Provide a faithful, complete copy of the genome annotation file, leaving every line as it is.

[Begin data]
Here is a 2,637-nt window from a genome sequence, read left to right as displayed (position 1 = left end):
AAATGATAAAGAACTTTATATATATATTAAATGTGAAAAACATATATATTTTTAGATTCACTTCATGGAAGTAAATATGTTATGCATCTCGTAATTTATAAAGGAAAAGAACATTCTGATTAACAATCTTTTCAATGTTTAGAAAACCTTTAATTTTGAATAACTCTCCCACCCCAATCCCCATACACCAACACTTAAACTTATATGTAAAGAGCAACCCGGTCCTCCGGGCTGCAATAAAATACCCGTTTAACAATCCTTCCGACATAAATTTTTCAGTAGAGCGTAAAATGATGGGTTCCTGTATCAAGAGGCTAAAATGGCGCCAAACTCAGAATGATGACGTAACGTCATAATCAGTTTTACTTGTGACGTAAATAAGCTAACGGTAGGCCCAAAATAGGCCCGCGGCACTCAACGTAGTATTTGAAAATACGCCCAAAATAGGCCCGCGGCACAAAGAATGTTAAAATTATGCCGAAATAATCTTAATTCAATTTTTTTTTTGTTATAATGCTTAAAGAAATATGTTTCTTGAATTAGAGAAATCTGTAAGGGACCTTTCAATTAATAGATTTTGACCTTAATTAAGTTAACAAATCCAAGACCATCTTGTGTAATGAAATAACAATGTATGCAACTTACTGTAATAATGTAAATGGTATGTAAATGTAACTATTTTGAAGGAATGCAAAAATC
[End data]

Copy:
Here is a 2,637-nt window from a genome sequence, read left to right as displayed (position 1 = left end):
AAATGATAAAGAACTTTATATATATATTAAATGTGAAAAACATATATATTTTTAGATTCACTTCATGGAAGTAAATATGTTATGCATCTCGTAATTTATAAAGGAAAAGAACATTCTGATTAACAATCTTTTCAATGTTTAGAAAACCTTTAATTTTGAATAACTCTCCCACCCCAATCCCCATACACCAACACTTAAACTTATATGTAAAGAGCAACCCGGTCCTCCGGGCTGCAATAAAATACCCGTTTAACAATCCTTCCGACATAAATTTTTCAGTAGAGCGTAAAATGATGGGTTCCTGTATCAAGAGGCTAAAATGGCGCCAAACTCAGAATGATGACGTAACGTCATAATCAGTTTTACTTGTGACGTAAATAAGCTAACGGTAGGCCCAAAATAGGCCCGCGGCACTCAACGTAGTATTTGAAAATACGCCCAAAATAGGCCCGCGGCACAAAGAATGTTAAAATTATGCCGAAATAATCTTAATTCAATTTTTTTTTTGTTATAATGCTTAAAGAAATATGTTTCTTGAATTAGAGAAATCTGTAAGGGACCTTTCAATTAATAGATTTTGACCTTAATTAAGTTAACAAATCCAAGACCATCTTGTGTAATGAAATAACAATGTATGCAACTTACTGTAATAATGTAAATGGTATGTAAATGTAACTATTTTGAAGGAATGCAAAAATC